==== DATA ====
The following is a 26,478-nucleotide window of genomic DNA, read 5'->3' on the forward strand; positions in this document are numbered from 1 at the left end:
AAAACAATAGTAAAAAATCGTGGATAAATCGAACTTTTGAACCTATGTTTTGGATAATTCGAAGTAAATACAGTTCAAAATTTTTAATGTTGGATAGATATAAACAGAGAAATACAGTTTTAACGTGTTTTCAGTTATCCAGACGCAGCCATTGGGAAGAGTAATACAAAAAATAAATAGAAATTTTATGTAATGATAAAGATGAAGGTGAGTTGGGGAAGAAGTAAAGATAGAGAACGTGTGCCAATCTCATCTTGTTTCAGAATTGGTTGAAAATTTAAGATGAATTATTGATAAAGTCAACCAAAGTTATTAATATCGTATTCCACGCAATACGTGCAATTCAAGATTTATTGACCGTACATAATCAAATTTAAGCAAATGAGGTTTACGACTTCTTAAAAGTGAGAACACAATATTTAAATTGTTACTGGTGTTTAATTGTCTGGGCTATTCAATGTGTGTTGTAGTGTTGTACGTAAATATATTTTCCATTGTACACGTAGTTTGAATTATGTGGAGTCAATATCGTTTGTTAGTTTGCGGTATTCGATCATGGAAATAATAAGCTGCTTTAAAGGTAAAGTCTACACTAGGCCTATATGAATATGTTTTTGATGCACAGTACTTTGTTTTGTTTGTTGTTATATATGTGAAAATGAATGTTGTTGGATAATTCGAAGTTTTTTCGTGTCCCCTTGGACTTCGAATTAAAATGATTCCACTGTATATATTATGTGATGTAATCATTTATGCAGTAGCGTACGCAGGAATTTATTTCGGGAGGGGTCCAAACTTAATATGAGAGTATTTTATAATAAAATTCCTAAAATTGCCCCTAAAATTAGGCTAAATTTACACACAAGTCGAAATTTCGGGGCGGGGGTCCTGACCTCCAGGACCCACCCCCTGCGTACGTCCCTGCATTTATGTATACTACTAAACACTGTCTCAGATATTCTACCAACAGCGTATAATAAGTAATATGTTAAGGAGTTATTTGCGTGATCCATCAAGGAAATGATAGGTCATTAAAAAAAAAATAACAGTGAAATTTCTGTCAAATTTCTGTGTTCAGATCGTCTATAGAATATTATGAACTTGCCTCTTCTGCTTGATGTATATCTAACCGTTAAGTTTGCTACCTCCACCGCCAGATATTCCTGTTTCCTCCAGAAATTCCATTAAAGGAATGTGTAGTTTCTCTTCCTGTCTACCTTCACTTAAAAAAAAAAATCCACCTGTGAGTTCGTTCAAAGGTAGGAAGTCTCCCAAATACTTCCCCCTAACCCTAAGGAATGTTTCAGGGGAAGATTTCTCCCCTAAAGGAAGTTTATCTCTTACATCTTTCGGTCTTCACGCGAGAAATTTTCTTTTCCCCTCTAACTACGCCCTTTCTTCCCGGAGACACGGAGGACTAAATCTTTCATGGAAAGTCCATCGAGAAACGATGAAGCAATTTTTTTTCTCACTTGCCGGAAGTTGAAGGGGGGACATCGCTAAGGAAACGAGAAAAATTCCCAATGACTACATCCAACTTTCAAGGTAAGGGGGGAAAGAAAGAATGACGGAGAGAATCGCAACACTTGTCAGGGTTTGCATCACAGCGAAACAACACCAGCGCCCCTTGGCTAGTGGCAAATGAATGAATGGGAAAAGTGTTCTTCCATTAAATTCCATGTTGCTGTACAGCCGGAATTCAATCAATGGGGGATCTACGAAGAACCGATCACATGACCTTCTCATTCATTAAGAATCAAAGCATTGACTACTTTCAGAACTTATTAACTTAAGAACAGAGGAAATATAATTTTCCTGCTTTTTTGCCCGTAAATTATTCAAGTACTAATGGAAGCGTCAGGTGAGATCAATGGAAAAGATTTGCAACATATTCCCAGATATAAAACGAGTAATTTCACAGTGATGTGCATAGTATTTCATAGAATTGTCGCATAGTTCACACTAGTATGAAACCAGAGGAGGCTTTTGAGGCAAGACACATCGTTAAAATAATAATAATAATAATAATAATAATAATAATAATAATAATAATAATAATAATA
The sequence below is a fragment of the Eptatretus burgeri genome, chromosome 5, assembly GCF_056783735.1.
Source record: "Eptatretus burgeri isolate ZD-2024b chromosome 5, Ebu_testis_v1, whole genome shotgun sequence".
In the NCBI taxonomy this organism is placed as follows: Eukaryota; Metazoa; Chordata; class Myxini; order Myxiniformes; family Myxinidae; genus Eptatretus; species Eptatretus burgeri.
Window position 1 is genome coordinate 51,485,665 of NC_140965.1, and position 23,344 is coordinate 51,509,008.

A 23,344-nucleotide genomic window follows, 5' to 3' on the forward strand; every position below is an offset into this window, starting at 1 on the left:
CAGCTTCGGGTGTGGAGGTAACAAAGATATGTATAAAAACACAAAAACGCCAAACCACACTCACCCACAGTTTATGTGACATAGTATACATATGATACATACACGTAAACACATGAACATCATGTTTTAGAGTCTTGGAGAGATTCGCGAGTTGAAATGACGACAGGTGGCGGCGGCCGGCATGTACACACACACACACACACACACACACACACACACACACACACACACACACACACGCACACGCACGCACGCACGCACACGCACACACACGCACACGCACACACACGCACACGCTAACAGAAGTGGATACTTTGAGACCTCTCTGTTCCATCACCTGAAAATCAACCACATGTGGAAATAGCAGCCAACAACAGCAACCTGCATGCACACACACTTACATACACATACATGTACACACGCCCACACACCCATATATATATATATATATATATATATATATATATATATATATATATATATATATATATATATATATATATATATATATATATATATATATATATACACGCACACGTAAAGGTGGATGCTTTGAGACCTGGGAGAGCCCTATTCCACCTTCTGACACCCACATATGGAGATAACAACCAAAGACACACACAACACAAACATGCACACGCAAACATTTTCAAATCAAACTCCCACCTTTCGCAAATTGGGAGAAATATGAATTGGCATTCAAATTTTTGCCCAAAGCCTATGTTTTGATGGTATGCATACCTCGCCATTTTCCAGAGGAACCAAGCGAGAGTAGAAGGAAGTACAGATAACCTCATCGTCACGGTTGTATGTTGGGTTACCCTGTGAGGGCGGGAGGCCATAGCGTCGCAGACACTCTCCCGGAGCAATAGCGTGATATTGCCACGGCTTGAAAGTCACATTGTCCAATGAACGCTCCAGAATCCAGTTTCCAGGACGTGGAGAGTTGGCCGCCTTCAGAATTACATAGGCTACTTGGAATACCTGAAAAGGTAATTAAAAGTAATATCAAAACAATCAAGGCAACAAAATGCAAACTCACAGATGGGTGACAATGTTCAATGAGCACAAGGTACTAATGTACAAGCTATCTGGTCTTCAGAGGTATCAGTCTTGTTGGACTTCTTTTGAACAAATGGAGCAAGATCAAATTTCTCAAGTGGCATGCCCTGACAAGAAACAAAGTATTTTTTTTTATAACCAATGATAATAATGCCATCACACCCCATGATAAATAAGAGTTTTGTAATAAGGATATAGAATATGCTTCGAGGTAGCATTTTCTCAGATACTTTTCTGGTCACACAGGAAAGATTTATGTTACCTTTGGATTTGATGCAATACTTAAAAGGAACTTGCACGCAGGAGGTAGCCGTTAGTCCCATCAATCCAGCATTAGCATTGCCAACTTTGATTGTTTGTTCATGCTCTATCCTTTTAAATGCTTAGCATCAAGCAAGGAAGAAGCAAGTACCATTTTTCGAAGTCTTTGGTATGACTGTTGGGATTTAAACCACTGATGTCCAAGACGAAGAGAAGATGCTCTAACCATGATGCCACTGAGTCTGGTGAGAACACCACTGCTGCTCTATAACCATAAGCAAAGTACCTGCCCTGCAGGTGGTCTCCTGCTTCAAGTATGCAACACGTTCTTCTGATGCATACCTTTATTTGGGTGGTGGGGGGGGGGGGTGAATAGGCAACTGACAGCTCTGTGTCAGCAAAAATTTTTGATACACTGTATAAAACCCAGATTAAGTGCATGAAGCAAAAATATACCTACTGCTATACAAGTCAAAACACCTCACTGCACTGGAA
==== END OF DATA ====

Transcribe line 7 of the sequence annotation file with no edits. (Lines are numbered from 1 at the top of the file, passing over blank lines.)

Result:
A 23,344-nucleotide genomic window follows, 5' to 3' on the forward strand; every position below is an offset into this window, starting at 1 on the left: